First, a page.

As climate change increases the likelihood of drought in some parts of the world, there will be a greater need for potato varieties that tolerate arid conditions. CIP researchers and their partners in Uzbekistan have selected potato clones from new breeding lines that tolerate drought, high temperatures and the long days of temperate summer, which is a promising development for farmers and consumers there and other parts of Asia.
According to Carlo Carli, a CIP Regional Research Scientist in Central Asia, climate change models predict that the Aral Sea Basin, which includes Uzbekistan, Kyrgyzstan, Tajikistan, Turkmenistan and parts of Kazakhstan, will become increasingly arid as the atmosphere warms. He and his colleagues are consequently working with the national agricultural research systems (NARS) in several of those countries to test and select potato clones for tolerance to drought, heat and adaptation to local conditions, with support from the German Ministry of Economic Cooperation and Development (BMZ). Carli explained that such varieties could both increase farm yields and reduce the need for potato seed imports, which are expensive and don’t always produce well in the region’s dry climate.
Potatoes produce more food per liter of water than most grains, which has made the crop increasingly important in Asia’s arid regions. A good potato crop requires 400 to 800 mm of water, which under a plant density of 40,000 plants per hectare, corresponds to 100 to 200 liters of water per plant, depending on climatic conditions, soils and duration of the growing season. However, vast areas of Central Asia get less than 250 mm of precipitation annually.
Carli observed that the Tashkent region of eastern Uzbekistan, where he and his colleagues have conducted field trials, is an appropriate area for such research because potato farmers there are already dealing with water shortages due to competition with other crops, such as cotton. Carli and his colleagues have run field trials with 64 advanced clones bred by CIP to compare their development under normal, water deficit and severe drought conditions. They selected genotypes with drought tolerance and other desirable traits, such as virus resistance, high yield, marketability and storability, while working with local farmers to identify which varieties they prefer.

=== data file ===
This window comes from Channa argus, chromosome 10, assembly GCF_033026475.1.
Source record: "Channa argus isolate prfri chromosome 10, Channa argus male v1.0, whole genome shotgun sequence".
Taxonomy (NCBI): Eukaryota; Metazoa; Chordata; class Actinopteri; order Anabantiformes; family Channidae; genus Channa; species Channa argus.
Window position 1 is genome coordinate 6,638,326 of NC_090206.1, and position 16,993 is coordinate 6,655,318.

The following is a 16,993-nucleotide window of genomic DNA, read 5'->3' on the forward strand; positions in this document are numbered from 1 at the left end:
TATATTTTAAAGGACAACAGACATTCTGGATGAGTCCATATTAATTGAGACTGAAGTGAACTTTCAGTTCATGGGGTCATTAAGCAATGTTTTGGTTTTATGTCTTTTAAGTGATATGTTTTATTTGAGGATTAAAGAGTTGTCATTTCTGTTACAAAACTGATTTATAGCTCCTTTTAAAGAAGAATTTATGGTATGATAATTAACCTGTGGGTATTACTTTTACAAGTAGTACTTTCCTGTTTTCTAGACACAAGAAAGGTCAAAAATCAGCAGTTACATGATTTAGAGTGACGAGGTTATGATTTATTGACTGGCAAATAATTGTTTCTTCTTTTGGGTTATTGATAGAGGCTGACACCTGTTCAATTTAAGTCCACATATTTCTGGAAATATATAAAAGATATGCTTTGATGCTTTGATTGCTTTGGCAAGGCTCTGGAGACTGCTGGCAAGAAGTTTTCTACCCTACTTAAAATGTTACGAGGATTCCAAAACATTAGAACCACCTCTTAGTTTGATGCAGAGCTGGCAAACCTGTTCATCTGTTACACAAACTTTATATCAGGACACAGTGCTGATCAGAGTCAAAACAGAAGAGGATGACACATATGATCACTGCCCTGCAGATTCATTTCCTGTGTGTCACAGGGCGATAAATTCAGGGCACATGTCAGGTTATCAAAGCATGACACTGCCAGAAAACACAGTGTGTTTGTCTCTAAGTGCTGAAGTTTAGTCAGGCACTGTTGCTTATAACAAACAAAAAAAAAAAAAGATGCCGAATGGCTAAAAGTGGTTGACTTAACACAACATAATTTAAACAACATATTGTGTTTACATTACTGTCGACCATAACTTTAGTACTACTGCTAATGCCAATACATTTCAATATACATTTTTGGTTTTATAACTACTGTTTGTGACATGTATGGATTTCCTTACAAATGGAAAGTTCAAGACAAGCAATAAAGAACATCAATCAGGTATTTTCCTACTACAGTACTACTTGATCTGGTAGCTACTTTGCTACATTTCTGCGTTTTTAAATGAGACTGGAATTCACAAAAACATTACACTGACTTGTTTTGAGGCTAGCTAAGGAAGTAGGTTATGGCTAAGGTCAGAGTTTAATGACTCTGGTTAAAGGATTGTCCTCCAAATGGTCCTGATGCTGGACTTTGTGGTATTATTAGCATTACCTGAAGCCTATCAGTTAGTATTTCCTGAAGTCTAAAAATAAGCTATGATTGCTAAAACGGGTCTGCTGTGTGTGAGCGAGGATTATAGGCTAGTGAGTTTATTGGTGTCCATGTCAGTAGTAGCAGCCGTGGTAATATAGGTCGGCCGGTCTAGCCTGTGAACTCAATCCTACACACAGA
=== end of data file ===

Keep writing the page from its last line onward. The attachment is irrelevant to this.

The team determined a Drought Tolerance Index (DTI) for each clone, and compared it to a Harvest Index (HI), which refers to the weight of the tubers compared to the rest of the plant. They found that dry matter increased in potatoes under water stress in almost all the genotypes tested, and that plants dedicate more energy to producing tubers under drought conditions.
Many of the CIP-bred clones didn’t produce well in the Central Asian summer, but some virus resistant genotypes showed adaptation to temperate and drought conditions. Two of them, Sarnav (CIP 397077.16) and Pskem (CIP 390478.9), performed especially well in field trials and were released as new varieties in Uzbekistan in 2011. However, researchers subsequently discovered that in the lowlands, Sarnav develops bitterness as a result of the long, hot days in July and August, which is when most potatoes are grown in the region – during the second growing season of the local double cropping system.
Carli noted that the selection of clones for multiplication and release by the local NARS was a milestone in an ongoing process of breeding and development of varieties that tolerate drought and high temperatures. He added that another important trait they are selecting for is earliness, since farmers in the Aral Sea Basin would like potatoes that produce in 90 days, in order to grow them between two consecutive wheat crops and avoid leaving the land fallow, as is normally done in the region. He and his colleagues are running field trials on a new generation of CIP clones bred to respond yet better to the region’s temperate conditions and the needs of local farmers.
Carli explained that CIP’s work with the NARS in Kazakhstan, Tajikistan and Uzbekistan is part of a long-term process that aims to help farmers produce better harvests with less water. He added that potato varieties that do well under the semi-arid, temperate lowland conditions of the Aral Sea Basin could be of great benefit to farmers across Central Asia, including Afghanistan and Northwest China, or other temperate regions of the world where water is scarce.